1. A table comprising: a blow-molded plastic table top including an upper surface, a lower surface and a hollow interior portion that are integrally formed as part of aunitary, one-piece construction during the blow-molding process; a frame connected to the lower surface of the table top, the frame including at least one rail and at least one cross member; one or more legs connected to the frame; a downwardlyextending lip disposed about an outer perimeter of the table top, the lip being integrally formed with the table top as part of the unitary, one-piece construction, the lip comprising: a generally circular outer wall that is generally aligned with anouter surface of the table top; a generally circular inner wall that is disposed towards an inner portion of the table top; a lower wall that is spaced apart from the lower surface of the table top by a distance; and a hollow interior portion that isdisposed between the outer wall and the inner wall of the lip; and a receiving portion integrally formed in the inner wall of the lip and extending towards the outer wall of the lip as part of the unitary, one-piece construction, the receiving portioncomprising: an upper surface; a first sidewall formed by a portion of the inner wall of the lip extending towards the outer wall of the lip; and a compression portion with a substantially solid construction where the inner wall of the lip contacts andabuts the outer wall of the lip; wherein a first end of the rail and a first end of the cross member are disposed in the receiving portion and are at least partially disposed within an envelope formed by the upper surface, the first sidewall and thecompression portion of the receiving portion; wherein the upper surface of the receiving portion is generally aligned with the lower surface of the table top; wherein the receiving portion is disposed between the generally circular inner wall of thelip and the generally circular outer wall of the lip; wherein the receiving portion allows the one or more legs to be positioned proximate the outer perimeter of the table top; and wherein the receiving portion allows a portion of the frame to bedisposed proximate the outer perimeter of the table top.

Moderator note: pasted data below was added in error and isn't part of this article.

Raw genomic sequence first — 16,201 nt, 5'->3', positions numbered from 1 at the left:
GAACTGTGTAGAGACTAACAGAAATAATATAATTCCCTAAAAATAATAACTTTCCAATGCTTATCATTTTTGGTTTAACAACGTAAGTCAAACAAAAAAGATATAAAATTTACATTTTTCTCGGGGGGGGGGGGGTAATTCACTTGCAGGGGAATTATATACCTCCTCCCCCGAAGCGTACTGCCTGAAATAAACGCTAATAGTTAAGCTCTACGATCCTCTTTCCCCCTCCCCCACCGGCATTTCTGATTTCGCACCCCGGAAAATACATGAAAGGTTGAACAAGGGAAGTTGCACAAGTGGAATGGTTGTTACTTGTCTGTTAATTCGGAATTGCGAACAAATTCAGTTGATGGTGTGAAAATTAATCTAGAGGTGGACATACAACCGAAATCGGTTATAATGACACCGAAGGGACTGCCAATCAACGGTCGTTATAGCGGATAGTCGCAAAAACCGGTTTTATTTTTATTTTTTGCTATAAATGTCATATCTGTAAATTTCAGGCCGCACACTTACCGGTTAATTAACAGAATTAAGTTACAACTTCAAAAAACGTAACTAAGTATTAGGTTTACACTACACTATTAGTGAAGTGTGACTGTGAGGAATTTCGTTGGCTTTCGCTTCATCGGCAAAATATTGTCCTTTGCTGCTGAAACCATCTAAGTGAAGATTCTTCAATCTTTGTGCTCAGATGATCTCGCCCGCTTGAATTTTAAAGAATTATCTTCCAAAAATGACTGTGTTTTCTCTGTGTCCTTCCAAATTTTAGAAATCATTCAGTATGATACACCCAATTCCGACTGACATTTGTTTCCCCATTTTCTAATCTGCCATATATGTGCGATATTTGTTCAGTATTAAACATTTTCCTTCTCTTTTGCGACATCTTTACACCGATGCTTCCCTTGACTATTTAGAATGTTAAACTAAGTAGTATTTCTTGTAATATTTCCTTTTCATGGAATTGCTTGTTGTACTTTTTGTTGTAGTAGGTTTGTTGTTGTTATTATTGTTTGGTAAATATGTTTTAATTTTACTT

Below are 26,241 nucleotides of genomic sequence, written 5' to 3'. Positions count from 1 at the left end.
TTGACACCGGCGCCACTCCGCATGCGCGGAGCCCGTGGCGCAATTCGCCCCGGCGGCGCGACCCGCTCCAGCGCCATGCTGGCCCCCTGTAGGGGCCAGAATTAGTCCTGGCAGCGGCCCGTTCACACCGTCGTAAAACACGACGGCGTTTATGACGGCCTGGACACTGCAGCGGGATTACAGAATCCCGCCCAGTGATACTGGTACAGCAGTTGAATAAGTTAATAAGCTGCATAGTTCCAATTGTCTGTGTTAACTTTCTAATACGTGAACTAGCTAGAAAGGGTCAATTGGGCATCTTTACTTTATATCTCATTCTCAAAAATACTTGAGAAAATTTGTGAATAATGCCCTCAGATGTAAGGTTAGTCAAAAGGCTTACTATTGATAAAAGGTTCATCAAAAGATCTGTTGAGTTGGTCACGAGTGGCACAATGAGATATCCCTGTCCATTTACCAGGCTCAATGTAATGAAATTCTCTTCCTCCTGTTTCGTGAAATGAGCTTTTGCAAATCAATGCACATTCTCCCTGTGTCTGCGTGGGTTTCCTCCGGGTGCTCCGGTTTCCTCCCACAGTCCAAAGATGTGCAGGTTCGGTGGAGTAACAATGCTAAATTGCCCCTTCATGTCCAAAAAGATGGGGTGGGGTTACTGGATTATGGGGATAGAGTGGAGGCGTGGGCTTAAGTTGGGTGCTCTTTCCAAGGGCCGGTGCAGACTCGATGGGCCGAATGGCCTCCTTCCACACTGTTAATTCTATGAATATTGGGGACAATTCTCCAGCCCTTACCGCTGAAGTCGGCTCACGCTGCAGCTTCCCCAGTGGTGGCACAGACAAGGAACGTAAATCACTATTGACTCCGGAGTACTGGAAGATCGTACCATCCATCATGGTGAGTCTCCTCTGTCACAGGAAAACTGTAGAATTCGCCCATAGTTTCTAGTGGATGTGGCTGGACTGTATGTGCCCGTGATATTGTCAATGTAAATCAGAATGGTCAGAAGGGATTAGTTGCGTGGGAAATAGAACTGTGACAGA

2. The table as in claim 1, wherein the compression portion of the receiving portion comprises an inner surface of the inner wall of the lip contacting and abutting an inner surface of the outer wall of the lip.